Treating Pink Eye

Conjunctivitis and Your Eyes

Diagnosing Pink Eye

When your doctor is diagnosing pink eye, they will take a detailed health history and ask you about your symptoms. Your doctor will also examine your eyes. If you have a severe case of pink eye, you have affected corneas or have had recurring infections that are unresponsive to treatment, your doctor may take a sample of secretions to send to the laboratory.

If you have allergic conjunctivitis, meaning your pink eye is caused by allergens, your doctor may suggest you see an allergist and begin testing for what is causing the allergic reaction.

Bacterial Conjunctivitis

Bacterial conjunctivitis clears up in one to two weeks in more than half the patients that suffer from it. This can occur without any medication. However, your doctor can prescribe antibacterial ointment or eye drops for the condition if your symptoms are severe. The ointment may cause vision to blur for a short period of time, up to 20 minutes, just after application. Regardless of what your doctor prescribes you, your symptoms should begin clearing up after a few days of use. Talk to your doctor about what method of treatment is right for you and be careful to follow the treatment plan as directed.

Viral Conjunctivitis

Viral conjunctivitis may begin in one eye and subsequently infect the other eye after a few days have passed. When the virus has run its course (between one to two weeks) your signs and symptoms will clear up, but generally speaking, there is no treatment available for this kind of conjunctivitis.

If the herpes simplex virus causes your viral conjunctivitis then your doctor may prescribe antiviral medication.

Allergic Conjunctivitis

Allergic conjunctivitis is a result of your body’s immune response to allergens and the production of histamines as a response. Your doctor may want to prescribe you a variety of eye drops for patients with allergies. These eye drops may include medications such as antihistamines, which combat the histamines in production. Your doctor may also prescribe eye drops that stop inflammation. These may include decongestants, steroids or anti-inflammatory eye drops.

Home Remedies

There are several home remedies for pink eye. If you have the symptoms of pink eye, to relieve your discomfort you may want to consider applying a compress to your eyes. The compress should be a clean, lint-free cloth soaked in water but damp after being wrung out. Use it on your eyelids several times a day. Usually a cold water compress will be the best option and feel the most relieving, but if a warm compress relieves your symptoms better, feel free to use that option. If your pink eye is only affecting one eye, be careful not to infect the other eye by touching the cloth to both eyes.

Eye drops may be another good option for a home remedy. Over the counter eye drops, also known as artificial tears, may ameliorate your symptoms. Certain eye drops have medication in them such as antihistamines that may help with allergic conjunctivitis due to their ability to combat the histamines your body is producing.

If you have allergic conjunctivitis it may be helpful to avoid the substance or substances causing your symptoms, wash your clothes frequently, and/or bathe or shower before you go to sleep.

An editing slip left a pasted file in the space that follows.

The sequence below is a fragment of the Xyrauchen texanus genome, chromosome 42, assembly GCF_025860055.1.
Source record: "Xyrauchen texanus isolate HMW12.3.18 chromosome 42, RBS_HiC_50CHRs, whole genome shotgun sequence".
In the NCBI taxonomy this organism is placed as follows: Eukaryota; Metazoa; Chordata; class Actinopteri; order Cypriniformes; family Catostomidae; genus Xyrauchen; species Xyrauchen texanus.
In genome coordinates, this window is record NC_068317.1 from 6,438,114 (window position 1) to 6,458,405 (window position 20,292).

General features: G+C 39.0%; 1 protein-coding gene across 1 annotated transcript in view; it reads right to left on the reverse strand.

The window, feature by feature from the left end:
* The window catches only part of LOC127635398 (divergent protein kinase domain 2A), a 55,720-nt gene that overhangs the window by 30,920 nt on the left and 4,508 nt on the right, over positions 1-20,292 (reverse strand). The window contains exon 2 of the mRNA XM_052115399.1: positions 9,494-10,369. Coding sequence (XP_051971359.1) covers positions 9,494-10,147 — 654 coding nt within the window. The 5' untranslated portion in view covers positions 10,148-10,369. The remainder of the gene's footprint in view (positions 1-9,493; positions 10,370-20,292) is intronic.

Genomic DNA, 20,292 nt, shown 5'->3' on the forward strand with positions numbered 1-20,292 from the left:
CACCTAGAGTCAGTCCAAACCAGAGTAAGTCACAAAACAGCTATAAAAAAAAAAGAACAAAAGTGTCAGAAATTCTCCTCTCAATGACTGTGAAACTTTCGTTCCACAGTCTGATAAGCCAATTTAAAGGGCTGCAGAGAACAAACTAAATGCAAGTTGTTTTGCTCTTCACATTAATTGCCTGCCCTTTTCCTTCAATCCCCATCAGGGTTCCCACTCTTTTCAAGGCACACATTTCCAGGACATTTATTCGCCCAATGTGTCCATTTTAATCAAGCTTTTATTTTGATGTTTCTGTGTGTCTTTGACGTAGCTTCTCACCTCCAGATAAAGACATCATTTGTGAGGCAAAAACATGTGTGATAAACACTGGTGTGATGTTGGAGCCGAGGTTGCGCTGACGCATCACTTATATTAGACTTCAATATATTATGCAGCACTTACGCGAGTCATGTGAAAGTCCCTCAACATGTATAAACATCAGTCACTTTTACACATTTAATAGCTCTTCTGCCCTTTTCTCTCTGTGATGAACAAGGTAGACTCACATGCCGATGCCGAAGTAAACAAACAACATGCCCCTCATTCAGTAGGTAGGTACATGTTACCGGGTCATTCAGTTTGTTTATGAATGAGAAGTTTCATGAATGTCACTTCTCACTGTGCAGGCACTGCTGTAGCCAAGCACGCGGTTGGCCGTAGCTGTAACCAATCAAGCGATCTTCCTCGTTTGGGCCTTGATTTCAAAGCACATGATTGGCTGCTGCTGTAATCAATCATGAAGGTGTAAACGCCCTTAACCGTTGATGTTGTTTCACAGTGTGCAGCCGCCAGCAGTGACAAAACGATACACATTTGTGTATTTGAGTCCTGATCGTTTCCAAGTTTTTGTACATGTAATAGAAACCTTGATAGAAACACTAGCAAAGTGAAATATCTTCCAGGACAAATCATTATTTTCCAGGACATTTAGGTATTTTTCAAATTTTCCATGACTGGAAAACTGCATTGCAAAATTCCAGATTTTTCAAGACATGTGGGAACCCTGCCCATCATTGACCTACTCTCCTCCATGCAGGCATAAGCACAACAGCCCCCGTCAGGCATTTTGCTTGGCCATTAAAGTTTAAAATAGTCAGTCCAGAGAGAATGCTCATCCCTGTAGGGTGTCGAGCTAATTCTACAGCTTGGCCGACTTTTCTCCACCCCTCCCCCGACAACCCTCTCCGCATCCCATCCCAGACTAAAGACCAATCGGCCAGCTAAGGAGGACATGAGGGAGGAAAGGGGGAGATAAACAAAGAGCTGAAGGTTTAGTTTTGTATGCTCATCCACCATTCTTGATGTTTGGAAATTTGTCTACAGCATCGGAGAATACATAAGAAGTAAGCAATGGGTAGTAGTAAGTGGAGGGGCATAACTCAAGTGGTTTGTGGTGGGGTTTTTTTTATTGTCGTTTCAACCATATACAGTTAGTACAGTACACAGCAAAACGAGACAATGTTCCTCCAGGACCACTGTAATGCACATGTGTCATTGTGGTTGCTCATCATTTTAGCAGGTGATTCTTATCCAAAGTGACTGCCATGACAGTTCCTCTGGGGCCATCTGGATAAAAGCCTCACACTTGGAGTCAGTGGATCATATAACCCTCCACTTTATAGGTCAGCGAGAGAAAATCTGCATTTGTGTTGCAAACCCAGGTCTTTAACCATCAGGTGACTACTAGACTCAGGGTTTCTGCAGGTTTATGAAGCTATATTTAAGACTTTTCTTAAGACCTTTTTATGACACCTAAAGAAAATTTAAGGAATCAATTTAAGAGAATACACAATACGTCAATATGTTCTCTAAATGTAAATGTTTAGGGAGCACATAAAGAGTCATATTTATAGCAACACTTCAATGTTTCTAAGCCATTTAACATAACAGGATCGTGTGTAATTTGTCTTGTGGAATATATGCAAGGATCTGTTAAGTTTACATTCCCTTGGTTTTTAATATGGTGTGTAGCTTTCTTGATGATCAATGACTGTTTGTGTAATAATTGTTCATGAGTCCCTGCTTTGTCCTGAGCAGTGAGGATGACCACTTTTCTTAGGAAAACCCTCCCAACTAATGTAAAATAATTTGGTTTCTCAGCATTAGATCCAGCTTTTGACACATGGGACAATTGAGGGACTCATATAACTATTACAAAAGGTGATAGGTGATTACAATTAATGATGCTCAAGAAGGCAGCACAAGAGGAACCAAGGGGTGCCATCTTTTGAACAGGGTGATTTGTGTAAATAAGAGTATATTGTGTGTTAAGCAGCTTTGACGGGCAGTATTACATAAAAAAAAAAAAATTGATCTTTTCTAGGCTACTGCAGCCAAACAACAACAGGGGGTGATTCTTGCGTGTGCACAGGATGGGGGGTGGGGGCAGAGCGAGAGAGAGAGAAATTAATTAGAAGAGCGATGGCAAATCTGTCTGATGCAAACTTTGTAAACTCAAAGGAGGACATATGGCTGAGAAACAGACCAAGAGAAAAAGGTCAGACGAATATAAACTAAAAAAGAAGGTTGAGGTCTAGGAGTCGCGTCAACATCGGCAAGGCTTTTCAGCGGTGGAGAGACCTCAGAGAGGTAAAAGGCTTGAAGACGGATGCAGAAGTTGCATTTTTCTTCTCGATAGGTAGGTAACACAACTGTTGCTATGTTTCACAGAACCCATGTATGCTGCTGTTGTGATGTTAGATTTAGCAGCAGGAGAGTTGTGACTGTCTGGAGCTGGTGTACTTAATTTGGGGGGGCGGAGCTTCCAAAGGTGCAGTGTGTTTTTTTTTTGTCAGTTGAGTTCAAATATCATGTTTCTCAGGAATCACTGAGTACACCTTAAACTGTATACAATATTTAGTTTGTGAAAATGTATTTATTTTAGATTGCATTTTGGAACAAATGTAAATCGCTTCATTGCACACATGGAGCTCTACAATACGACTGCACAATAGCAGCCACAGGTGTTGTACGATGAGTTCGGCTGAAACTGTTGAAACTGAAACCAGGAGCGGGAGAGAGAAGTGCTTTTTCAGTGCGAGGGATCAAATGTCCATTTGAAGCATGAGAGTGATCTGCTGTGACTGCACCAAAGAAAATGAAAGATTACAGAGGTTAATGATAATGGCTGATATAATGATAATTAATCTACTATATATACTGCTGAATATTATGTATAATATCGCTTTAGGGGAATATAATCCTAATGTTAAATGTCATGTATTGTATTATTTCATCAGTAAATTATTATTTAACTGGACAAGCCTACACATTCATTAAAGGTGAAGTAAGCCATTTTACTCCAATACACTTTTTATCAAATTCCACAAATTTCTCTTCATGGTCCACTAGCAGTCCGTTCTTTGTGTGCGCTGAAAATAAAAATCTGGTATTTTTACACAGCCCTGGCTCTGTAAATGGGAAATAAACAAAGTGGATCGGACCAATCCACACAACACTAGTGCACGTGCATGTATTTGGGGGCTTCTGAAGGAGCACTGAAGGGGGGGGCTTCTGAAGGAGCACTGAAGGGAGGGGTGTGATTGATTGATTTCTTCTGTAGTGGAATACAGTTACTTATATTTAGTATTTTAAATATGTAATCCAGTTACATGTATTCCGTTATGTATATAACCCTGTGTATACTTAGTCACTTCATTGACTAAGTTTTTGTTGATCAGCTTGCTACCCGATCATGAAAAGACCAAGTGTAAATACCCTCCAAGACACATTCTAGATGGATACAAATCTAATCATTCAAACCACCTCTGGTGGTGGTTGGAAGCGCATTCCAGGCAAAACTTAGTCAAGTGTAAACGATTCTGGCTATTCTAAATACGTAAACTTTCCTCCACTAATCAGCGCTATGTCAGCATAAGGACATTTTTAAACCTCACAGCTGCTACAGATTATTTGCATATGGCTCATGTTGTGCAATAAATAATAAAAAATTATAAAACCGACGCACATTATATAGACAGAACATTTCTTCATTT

If you wear prescription contact lenses, you should stop using them until you are free of symptoms. Additionally, if your contacts are not disposable, wash them thoroughly before you use them again at the risk of re-infecting your eyes.

Consult Your Doctor

Pink eye, whether bacteria, allergens or a virus causes it, is uncomfortable and sometimes painful. You should know the causes of your symptoms, if there is a beneficial treatment option available, and how to access the medication you may need. If you are concerned about your eyes, or that you may have pink eye, schedule a visit with Dr. Ghosheh of Laser for Eyes. If you have more questions about pink eye or other eye conditions, you can also take a look at Dr. Ghosheh’s medical blog for further information.

Why is Eye Pressure So Important?

Pressure and Your Eyes

The pressure in your eyes is important for your overall vision health. Ocular hypertension, the condition of having an excess amount of pressure in your eyes, is dangerous and increases your risk of glaucoma (although this does not necessitate that you will develop the condition).

The pressure in your eyes is affected by the production of excess fluid in the eyes or poor drainage of the fluid from the eyes. This causes damage to the optic nerve and can cause glaucoma and permanent vision loss if left untreated.

Normal eye pressure is somewhere between 10 and 21 mmHg.

Glaucoma and Intraocular Pressure

Glaucoma is a condition involving excess pressure in the eyes due to improper production and/or drainage of fluid in the front of the eye. Aqueous humor, the fluid that your eyes produce, blocks channels in the eye that regularly are drained through the trabecular meshwork. The mounting pressure that results causes glaucoma.

Signs and symptoms of glaucoma include redness in the eyes, loss of vision, eye pain, nausea or vomiting, seeing halos around lights, or hazy/narrowed vision. The first sign of glaucoma is the loss of peripheral vision, which can go unnoticed for a great duration of time. Without regular eye exams, patients may not know there is any damage to their optic nerve or that they are experiencing hypertension.